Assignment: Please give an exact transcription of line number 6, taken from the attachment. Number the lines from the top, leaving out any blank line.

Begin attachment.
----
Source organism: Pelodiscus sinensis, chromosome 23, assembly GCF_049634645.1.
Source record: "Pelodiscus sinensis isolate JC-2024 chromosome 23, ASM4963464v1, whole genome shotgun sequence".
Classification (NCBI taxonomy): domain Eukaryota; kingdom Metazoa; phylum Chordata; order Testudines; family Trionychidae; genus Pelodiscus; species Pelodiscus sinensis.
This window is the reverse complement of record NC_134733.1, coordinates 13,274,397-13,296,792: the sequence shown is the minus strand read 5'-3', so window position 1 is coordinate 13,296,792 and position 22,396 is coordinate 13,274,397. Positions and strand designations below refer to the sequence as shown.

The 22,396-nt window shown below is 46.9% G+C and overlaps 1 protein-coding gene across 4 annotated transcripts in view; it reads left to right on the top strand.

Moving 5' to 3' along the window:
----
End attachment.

Moving 5' to 3' along the window: